The 2003 Iraq war remains among the most mysterious armed conflicts of modernity. In The Iraq War , John Keegan offers a sharp and lucid appraisal of the military campaign, explaining just how the coalition forces defeated an Iraqi army twice its size and addressing such questions as whether Saddam Hussein ever possessed weapons of mass destruction and how it is possible to fight a war that is not, by any conventional measure, a war at all.
Drawing on exclusive interviews with Donald Rumsfeld and General Tommy Franks, Keegan retraces the steps that led to the showdown in Iraq, from the highlights of Hussein’s murderous rule to the diplomatic crossfire that preceded the invasion. His account of the combat in the desert is unparalleled in its grasp of strategy and tactics. The result is an urgently needed and up-to-date book that adds immeasurably to our understanding of those twenty-one days of war and their long, uncertain aftermath.
From the Trade Paperback edition.
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|Title of eBook: The Iraq War|
|Release Date: 05-25-2004|
|Allowed Countries (hover)|
|Publisher: Knopf Doubleday Publishing Group|
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The Iraq War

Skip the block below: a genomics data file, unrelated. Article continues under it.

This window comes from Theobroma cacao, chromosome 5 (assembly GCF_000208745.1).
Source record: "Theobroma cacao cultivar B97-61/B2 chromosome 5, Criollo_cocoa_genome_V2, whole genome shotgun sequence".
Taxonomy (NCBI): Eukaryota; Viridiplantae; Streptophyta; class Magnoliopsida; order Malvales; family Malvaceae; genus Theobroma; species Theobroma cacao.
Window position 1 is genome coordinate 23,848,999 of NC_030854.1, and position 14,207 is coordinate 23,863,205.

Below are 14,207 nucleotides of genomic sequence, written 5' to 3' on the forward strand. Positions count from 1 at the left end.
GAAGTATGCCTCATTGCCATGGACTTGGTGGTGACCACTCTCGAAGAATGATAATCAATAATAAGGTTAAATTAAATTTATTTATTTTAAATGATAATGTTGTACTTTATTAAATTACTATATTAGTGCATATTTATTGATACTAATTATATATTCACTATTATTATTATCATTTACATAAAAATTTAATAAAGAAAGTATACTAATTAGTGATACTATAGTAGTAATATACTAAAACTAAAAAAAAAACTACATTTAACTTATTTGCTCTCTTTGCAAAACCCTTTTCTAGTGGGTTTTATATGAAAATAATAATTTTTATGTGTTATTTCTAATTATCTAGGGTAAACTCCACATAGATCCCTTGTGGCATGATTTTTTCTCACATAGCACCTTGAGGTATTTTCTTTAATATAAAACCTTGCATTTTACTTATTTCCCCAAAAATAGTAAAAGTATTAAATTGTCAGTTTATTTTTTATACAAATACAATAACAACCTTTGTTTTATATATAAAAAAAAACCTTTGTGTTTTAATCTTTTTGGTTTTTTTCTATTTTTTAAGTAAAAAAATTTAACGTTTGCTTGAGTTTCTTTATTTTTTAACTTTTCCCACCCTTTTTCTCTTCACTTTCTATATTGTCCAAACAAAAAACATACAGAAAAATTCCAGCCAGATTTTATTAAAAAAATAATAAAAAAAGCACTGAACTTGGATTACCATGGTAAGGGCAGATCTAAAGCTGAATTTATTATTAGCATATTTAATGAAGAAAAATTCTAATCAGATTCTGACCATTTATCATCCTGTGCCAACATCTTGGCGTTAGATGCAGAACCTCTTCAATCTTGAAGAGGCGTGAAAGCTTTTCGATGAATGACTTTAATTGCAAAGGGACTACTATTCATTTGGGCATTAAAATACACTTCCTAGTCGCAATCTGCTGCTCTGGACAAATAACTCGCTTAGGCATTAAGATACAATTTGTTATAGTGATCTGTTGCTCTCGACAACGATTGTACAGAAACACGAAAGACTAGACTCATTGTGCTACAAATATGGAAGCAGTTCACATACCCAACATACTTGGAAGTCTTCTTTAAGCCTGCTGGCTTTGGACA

Some wars begin badly. Some end badly. The Iraq War of 2003 was exceptional in both beginning well for the Anglo-American force that waged it and ending victoriously. The credit properly belonged in both cases to the American part of the coalition. It was the Americans who provided the majority of strength on the ground and overwhelmingly the majority in the air and at sea. The British contribution was important and warmly welcomed by the Americans but it was that of an esteemed junior partner.
The war was not only successful but peremptorily short, lasting only twenty-one days, from 20 March to 9 April. Campaigns so brief are rare, a lightning campaign so complete in its results almost unprecedented. For comparisons one has to reach back to the ‘cabinet wars’ of the nineteenth century, Prussia’s victory over Austria in six weeks in 1866 or over the French field army in less than a month in 1870. Walkovers, as by the Germans in the Balkans in 1941, do not count. The Iraqis had fielded a sizeable army and had fought, after a fashion. Their resistance had simply been without discernible effect. The Americans came, saw, conquered. How?
While reporting the war in The Daily Telegraph I frequently found myself writing that its events were ‘mysterious’. It was a strange word for a military analyst to use in what should have been objective comment. Even in retrospect, however, I see no reason to look for another. The war was mysterious in almost every aspect. Mystery shrouded the casus belli, the justification for going to war. The war was launched because Saddam Hussein, President of Iraq, refused to co-operate with United Nations inspectors in th...